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- From: Toby Speight <firstname.lastname@example.org>
- To: "XML developers' list" <email@example.com>
- Date: 02 Jul 1998 11:10:36 +0100
Simon> Simon St.Laurent <URL:mailto:SimonStL@classic.msn.com>
=> In article <UPMAIL17.firstname.lastname@example.org>, Simon
Simon> The concern I have is that processing XSchemas now requires a
Simon> lot of extra checking on the 'correctness' of the XSchema.
Simon> Using the elements, convoluted though it was, allowed the use
Simon> of a simple validation (okay, it's ironic) to make sure that
Simon> the XSchema wasn't attempting to provide an odd combination of
Simon> Does this extra overhead for checking XSchemas bother anyone?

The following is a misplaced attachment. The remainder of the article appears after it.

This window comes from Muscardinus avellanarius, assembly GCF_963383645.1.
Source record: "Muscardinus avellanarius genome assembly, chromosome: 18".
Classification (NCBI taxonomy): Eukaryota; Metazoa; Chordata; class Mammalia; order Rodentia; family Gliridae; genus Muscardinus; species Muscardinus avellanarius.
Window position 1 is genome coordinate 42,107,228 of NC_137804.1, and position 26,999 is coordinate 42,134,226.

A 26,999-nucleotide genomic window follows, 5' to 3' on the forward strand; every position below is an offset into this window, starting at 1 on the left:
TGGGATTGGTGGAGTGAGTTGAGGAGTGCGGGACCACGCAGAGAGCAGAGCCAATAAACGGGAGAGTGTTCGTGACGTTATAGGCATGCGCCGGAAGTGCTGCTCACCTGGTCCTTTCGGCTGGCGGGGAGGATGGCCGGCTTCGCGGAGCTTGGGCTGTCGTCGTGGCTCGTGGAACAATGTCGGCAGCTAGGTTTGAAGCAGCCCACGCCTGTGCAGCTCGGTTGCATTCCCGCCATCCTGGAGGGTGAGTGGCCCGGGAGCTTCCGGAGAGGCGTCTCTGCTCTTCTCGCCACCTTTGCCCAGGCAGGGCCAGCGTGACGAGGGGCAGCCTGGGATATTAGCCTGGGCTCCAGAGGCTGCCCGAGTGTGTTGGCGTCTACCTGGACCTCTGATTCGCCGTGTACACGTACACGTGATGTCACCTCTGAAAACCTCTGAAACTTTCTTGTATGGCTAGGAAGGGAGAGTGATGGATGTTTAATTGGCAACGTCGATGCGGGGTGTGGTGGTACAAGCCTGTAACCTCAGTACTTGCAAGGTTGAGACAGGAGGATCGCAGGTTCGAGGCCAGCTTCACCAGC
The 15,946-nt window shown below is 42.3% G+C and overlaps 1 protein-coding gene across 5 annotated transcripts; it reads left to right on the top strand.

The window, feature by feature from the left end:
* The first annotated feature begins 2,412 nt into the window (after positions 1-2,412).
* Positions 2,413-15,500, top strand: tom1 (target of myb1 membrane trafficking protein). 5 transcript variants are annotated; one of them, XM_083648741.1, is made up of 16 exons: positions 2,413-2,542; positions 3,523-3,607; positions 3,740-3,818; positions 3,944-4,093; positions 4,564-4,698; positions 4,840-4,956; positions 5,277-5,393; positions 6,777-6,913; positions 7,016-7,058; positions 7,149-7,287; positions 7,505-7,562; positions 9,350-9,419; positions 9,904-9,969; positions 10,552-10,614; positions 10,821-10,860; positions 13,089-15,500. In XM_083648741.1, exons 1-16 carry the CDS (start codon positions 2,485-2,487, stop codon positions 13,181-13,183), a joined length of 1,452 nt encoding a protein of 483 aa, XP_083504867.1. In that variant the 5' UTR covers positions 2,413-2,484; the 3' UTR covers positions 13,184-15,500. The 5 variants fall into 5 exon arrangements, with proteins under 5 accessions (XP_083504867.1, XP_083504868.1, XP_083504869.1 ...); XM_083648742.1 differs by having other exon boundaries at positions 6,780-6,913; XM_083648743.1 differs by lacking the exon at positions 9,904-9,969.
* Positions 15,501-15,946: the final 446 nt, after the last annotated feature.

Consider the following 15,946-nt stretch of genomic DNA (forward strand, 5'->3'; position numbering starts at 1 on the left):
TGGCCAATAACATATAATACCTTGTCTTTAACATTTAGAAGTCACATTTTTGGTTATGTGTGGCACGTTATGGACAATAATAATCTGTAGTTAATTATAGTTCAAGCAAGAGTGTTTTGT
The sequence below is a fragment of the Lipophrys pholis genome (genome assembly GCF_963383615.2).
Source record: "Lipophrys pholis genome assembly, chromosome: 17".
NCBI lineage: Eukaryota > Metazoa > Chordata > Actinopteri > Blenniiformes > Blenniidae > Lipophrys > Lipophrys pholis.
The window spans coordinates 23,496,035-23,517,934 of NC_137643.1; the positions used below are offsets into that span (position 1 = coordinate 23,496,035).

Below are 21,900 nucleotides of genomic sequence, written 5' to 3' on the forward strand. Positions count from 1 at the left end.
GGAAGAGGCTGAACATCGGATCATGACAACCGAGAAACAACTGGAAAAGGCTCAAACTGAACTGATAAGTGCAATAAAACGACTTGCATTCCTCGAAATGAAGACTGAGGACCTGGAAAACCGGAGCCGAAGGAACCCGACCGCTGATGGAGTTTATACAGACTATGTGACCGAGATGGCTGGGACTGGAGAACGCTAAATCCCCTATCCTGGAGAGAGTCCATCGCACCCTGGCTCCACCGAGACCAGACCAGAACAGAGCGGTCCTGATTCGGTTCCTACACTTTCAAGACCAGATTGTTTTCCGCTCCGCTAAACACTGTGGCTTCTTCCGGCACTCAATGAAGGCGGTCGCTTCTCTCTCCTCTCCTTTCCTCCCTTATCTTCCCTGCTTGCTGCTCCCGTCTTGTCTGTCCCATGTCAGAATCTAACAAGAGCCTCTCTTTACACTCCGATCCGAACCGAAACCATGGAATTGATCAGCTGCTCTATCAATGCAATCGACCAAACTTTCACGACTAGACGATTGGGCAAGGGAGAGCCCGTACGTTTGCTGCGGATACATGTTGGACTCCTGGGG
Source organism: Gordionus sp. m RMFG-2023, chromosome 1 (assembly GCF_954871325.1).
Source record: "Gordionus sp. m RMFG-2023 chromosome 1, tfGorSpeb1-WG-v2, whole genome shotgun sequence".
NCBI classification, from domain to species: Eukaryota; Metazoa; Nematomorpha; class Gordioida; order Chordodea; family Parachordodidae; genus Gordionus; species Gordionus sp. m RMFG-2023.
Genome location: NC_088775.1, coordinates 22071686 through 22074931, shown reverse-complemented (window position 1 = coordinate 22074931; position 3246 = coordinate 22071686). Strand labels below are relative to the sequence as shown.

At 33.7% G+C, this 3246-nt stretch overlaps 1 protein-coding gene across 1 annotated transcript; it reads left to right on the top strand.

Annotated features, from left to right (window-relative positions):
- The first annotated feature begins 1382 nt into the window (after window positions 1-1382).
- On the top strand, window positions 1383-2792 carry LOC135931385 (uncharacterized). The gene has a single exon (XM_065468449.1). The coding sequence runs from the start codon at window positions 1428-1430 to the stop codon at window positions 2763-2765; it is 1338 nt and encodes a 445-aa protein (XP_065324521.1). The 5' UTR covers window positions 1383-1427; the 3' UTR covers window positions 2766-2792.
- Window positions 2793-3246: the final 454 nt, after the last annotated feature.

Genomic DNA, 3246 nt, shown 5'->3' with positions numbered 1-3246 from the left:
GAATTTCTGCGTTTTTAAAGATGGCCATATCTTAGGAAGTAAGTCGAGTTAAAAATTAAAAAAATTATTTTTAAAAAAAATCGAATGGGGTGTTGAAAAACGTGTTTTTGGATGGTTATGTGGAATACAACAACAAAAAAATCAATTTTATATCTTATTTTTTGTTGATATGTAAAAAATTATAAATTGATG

Simon> The goals said that XSchema would have a DTD, not that an XSchema
Simon> that can validate against the DTD would be functionally correct.
Simon> (Or some such weirdness.) So far we've been using the DTD to
Simon> constrain the XSchema's possible content. This would be a change
Simon> of philosophy in that regard.
I like using the DTD as much as possible to constrain the XSchema.
There is a small benefit, as you mention, for validation of complete
XSchemas if most of the work can be done by the parser, but I think
the real benefit comes when editing: a decent XML editor[*] can
improve my productivity by reducing the number of mistakes I can
make. It's much easier and faster to spot errors as one is editing,
rather than have to invoke an external validator to find them. (In a
similar way, I prefer editors to understand the syntax of programming
languages, as I don't like having to wait for compilation too often.)
[*] I only use psgml on Emacs; I assume this applies to editors in
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